Physical Pain

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Physical Pain

  1. 1. PAIN<br />
  2. 2. Today’s Session<br /><ul><li>Develop an understanding of why we feel pain
  3. 3. Pain physiology
  4. 4. Acute pain and inflammation
  5. 5. Chronic pain
  6. 6. Why does pain persist?
  7. 7. What can I do about my pain?</li></li></ul><li>Why do we need pain?<br /><ul><li>Extremely important in protecting our tissues
  8. 8. Alarms us to take action
  9. 9. Learn not to repeat the same activity again!!
  10. 10. Vital to our survival – motivates us to take action and warns against threats</li></li></ul><li>Acute Injury and Inflammation<br /><ul><li>When a tissue is injured, blood and other cells infiltrate the area
  11. 11. This is what causes swelling, warmth and redness
  12. 12. Inflammation promotes healing, as the correct cells are transported to the area to do their jobs
  13. 13. A necessary part of inflammation is to release chemicals which sensitise nerves</li></li></ul><li>Physiology<br /><ul><li>Peripheral nerve endings - nociceptors
  14. 14. Detect the harmful stimulus, and transmit this information to neurones and to the spinal cord
  15. 15. 2nd order nociceptors (in the Spinal cord) aka danger messenger neurones – transmit danger messages to the brain
  16. 16. These signals are transmitted to the brain to be processed</li></li></ul><li>Physiology<br /><ul><li>The Brain decides whether this stimulus is harmful to us, and ultimately decides whether we are in pain
  17. 17. The Brain will come compute this information, and elicit the necessary action</li></li></ul><li>The wonderful brain<br /><ul><li>The brain activates several systems that work together to get you out of danger:
  18. 18. Sympathetic nervous system
  19. 19. Motor system
  20. 20. Endocrine system
  21. 21. Pain production system
  22. 22. Immune system
  23. 23. Parasympathetic nervous system</li></li></ul><li>The Alarm System<br /><ul><li>Everyone that has experienced an injury will incur changes in nerves and tissues
  24. 24. The brain will also adapt and become more sensitive
  25. 25. This process occurs to better equip ourselves for future injuries</li></li></ul><li>Persistent Pain<br /><ul><li> When pain has been around for a long time, the nerves, tissues, muscles, neurones and brain become highly sensitized
  26. 26. The danger alarm system becomes more sensitive
  27. 27. The danger messenger nerve becomes more excitable, and manufactures new danger messenger nerves
  28. 28. Response systems become more involved, and contribute to the problem
  29. 29. The brain gets better at remembering pain</li></li></ul><li>Persistent Pain<br /><ul><li>Pain can continue even though the tissue itself has healed</li></li></ul><li>Why does pain persist in some and not others?<br />Some thoughts are:<br /><ul><li> External factors – environment, support systems
  30. 30. Your views of pain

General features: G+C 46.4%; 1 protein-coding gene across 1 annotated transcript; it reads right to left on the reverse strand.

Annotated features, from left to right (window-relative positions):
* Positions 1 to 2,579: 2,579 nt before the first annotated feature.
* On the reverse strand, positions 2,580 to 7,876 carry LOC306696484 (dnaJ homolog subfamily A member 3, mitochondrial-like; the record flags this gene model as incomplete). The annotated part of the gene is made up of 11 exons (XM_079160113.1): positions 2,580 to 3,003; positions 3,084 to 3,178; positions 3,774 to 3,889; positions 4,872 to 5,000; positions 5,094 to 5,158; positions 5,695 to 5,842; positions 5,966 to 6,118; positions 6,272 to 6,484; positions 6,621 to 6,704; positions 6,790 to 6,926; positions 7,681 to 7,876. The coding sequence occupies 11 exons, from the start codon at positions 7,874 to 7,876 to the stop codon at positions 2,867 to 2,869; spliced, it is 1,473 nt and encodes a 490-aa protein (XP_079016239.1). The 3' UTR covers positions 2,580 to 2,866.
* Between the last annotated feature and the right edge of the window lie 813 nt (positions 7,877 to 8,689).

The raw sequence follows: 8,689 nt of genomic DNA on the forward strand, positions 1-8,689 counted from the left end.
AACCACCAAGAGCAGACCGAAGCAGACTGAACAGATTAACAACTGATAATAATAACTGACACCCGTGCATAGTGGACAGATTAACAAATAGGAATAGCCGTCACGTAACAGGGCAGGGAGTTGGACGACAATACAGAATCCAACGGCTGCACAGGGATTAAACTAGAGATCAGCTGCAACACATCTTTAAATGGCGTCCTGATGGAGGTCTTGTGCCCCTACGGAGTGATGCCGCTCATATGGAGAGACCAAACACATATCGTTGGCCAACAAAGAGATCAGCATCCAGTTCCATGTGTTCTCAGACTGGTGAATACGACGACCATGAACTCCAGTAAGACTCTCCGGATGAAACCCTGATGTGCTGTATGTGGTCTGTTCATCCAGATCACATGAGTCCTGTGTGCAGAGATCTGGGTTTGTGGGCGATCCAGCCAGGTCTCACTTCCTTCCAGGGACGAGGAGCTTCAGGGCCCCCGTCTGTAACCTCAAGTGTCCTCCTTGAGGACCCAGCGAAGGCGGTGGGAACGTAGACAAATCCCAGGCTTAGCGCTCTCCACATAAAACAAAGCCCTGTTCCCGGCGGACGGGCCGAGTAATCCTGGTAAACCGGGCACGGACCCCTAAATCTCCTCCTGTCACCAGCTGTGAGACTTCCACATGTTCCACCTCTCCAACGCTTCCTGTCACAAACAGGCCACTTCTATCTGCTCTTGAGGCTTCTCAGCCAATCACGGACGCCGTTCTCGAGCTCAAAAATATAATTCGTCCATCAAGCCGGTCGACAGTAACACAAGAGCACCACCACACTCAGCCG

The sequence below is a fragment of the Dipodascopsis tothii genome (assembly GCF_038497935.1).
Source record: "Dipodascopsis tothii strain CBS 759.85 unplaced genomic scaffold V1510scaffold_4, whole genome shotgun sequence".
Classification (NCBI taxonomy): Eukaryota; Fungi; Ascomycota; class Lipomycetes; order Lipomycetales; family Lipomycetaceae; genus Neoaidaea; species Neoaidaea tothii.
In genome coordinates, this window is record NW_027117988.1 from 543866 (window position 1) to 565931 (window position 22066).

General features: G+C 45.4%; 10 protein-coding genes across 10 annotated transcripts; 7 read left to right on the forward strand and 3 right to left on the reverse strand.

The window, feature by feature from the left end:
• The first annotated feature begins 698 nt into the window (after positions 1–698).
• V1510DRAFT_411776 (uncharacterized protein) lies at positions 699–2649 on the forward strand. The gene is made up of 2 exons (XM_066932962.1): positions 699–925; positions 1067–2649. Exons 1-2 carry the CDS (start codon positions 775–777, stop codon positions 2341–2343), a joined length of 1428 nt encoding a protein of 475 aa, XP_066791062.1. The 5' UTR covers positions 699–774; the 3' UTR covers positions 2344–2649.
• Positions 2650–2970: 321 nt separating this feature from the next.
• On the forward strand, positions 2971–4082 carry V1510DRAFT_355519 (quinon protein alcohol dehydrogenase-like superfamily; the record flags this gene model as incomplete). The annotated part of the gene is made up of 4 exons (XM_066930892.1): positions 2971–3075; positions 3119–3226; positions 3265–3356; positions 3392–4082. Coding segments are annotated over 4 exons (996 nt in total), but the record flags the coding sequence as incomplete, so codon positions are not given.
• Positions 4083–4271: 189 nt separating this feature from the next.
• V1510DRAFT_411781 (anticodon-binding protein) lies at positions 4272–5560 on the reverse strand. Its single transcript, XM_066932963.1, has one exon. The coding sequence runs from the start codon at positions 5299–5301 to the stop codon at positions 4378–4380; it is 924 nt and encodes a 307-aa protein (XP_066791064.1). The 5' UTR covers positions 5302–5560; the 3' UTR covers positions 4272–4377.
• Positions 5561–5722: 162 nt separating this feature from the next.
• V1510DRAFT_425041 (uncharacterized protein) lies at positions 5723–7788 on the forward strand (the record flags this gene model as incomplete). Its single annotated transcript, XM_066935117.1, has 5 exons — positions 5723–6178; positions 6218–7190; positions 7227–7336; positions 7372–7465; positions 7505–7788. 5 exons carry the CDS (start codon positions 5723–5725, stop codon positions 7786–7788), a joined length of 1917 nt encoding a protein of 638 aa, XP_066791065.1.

31. 31. Poor medical management
  32. 32. Stress and anxiety
  33. 33. Money issues
  34. 34. Work cover issues
  35. 35. Family and relationship worries</li></li></ul><li>www.rah.sa.gov.au/psychology/clinpsy4.php<br />
  36. 36. Stress<br /><ul><li>When the body is distressed, a hormone called adrenaline rushes through our blood vessels
  37. 37. Our already sensitised nerves will react to adrenaline, and sense there is a threat
  38. 38. The pain pathways become activated and heightened</li></li></ul><li>Managing Pain<br /><ul><li>Get treatment if you haven’t already done so!
  39. 39. Having an understanding of your injury will help in recovery and coping with your pain
  40. 40. Therapist may show you some useful stretches/exercises to help
  41. 41. Get all your questions answered
  42. 42. Fear avoidance – therapist will teach you movements that are OK to start doing again</li></li></ul><li>Managing Pain<br /><ul><li> Get Active!
  43. 43. Many studies have shown that exercise may help with pain tolerance
  44. 44. Also reduces endorphins, which make you feel better
  45. 45. Helps to combat depression!!</li></ul>Exercising 30 minutes a day is enough<br />If you are unsure what you are safe to do, see a physiotherapist <br />
  46. 46. Managing Pain<br /><ul><li>Consider your Mental Health
  47. 47. If you suffer from a mental illness, then seek treatment if you have not already done so
  48. 48. Relaxation techniques may help</li></li></ul><li>Managing Pain<br /><ul><li> Avoid the ‘Boom and Bust’ Behaviour!
  49. 49. Pacing techniques can help to avoid flare ups
  50. 50. Record your current activity level, and gradually increase from there
  51. 51. Don’t go all out on a good day – this will sensitize the nervous system even more</li></li></ul><li>Living with Pain<br /><ul><li> You may not get rid of your pain
  52. 52. Unfortunately, many people will experience ongoing pain
  53. 53. If you understand pain, then it may make living with it less scary and a little easier to cope with
  54. 54. Implementing the appropriate strategies when you have a “flare up”
  55. 55. Setting new goals</li></li></ul><li>Catalyst Injury Management<br /><ul><li>Supervised Gym programmes
  56. 56. Hydrotherapy
  57. 57. Physiotherapy treatment
  58. 58. Clinical Pilates </li></li></ul><li>That’s all!<br />Thank you for coming <br />today<br />Look forward to seeing <br />you next session<br />

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